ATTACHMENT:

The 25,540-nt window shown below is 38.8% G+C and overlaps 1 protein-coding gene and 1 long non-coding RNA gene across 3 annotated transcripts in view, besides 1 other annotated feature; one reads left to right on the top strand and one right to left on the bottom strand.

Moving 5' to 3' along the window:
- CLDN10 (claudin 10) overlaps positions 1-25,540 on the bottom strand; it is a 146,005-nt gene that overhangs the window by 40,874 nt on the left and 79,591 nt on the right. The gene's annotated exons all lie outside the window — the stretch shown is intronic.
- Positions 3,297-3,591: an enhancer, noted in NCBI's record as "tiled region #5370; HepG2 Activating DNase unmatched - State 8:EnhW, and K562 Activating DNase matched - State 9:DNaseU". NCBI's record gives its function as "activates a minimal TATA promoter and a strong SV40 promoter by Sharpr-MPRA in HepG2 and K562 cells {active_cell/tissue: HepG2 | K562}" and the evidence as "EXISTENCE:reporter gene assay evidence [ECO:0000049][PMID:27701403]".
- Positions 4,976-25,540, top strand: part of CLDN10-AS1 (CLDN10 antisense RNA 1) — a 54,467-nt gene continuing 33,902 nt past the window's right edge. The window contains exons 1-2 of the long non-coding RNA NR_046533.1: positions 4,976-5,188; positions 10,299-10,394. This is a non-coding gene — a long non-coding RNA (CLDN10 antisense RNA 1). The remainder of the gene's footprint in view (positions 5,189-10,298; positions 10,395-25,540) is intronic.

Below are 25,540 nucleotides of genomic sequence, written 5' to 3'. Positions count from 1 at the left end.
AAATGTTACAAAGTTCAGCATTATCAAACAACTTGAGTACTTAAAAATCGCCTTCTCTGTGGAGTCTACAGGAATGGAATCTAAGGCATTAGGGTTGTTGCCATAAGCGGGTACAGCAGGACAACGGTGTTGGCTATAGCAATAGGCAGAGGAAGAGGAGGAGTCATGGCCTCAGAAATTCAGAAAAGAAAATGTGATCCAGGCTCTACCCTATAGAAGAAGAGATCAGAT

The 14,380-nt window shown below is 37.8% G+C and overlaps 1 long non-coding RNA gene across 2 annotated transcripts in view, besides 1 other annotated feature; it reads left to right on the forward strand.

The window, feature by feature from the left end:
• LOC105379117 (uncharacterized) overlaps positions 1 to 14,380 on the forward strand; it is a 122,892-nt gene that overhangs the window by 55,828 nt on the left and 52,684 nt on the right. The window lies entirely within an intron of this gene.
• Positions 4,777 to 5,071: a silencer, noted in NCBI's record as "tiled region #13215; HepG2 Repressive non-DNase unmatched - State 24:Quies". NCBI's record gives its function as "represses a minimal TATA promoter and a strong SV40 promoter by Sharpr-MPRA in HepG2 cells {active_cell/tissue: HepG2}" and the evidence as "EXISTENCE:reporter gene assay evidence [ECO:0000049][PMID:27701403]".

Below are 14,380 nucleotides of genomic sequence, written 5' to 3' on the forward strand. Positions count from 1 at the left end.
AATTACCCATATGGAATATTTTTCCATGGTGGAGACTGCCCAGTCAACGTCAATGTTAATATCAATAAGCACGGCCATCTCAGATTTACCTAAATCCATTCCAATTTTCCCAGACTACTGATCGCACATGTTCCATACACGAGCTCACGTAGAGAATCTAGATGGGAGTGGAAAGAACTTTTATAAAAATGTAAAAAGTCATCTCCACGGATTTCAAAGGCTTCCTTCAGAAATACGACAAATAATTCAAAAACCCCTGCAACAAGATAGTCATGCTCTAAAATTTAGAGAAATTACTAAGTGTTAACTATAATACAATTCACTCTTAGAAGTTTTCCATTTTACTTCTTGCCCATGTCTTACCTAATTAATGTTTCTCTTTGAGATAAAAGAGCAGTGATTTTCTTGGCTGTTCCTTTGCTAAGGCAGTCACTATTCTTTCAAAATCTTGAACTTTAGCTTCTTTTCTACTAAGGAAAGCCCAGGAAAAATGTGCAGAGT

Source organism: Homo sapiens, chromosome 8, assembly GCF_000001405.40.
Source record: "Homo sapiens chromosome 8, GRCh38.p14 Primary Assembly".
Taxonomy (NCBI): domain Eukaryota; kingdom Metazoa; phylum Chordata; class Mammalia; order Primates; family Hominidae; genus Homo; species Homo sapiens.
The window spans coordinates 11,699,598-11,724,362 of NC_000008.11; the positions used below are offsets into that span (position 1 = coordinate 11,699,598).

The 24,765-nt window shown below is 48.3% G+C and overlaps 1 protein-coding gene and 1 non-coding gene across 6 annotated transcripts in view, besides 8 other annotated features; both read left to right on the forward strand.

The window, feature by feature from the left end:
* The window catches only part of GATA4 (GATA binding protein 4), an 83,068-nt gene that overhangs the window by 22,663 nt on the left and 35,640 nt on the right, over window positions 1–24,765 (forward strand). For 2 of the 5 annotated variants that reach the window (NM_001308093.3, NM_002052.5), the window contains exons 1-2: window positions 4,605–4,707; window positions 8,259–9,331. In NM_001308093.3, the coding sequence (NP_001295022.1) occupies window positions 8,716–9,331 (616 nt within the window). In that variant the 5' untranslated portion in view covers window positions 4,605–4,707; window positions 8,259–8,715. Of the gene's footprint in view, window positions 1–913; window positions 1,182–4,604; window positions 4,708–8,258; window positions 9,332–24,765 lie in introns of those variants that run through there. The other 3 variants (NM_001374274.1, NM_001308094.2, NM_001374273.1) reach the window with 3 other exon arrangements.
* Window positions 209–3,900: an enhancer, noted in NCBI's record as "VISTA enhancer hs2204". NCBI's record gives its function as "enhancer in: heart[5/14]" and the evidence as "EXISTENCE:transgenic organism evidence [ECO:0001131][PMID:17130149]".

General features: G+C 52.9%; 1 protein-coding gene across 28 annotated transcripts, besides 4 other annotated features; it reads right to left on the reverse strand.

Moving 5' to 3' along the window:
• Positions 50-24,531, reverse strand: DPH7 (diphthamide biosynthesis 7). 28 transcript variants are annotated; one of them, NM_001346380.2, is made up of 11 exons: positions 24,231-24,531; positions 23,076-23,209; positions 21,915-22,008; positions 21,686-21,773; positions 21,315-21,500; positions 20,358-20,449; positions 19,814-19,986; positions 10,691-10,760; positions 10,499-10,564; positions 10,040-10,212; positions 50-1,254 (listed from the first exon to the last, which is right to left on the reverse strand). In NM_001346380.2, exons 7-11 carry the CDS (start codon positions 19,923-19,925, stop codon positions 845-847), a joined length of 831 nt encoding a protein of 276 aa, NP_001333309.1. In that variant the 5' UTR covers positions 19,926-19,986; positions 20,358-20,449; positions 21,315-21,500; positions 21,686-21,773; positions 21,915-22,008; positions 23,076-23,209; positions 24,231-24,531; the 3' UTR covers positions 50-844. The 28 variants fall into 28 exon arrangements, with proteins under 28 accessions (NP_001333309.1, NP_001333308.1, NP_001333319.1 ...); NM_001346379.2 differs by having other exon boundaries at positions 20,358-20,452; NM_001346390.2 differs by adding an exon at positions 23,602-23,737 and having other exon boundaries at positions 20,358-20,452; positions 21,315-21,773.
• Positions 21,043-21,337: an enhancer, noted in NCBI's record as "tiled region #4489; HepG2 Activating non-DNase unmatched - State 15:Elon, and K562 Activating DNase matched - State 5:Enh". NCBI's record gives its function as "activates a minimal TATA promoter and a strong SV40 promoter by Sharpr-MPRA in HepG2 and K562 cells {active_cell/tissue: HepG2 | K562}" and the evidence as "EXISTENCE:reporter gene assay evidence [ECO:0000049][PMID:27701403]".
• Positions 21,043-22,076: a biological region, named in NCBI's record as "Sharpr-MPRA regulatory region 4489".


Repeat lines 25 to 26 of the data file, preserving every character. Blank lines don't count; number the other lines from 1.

• Positions 21,043-21,337: an enhancer, noted in NCBI's record as "tiled region #4489; HepG2 Activating non-DNase unmatched - State 15:Elon, and K562 Activating DNase matched - State 5:Enh". NCBI's record gives its function as "activates a minimal TATA promoter and a strong SV40 promoter by Sharpr-MPRA in HepG2 and K562 cells {active_cell/tissue: HepG2 | K562}" and the evidence as "EXISTENCE:reporter gene assay evidence [ECO:0000049][PMID:27701403]".
• Positions 21,043-22,076: a biological region, named in NCBI's record as "Sharpr-MPRA regulatory region 4489".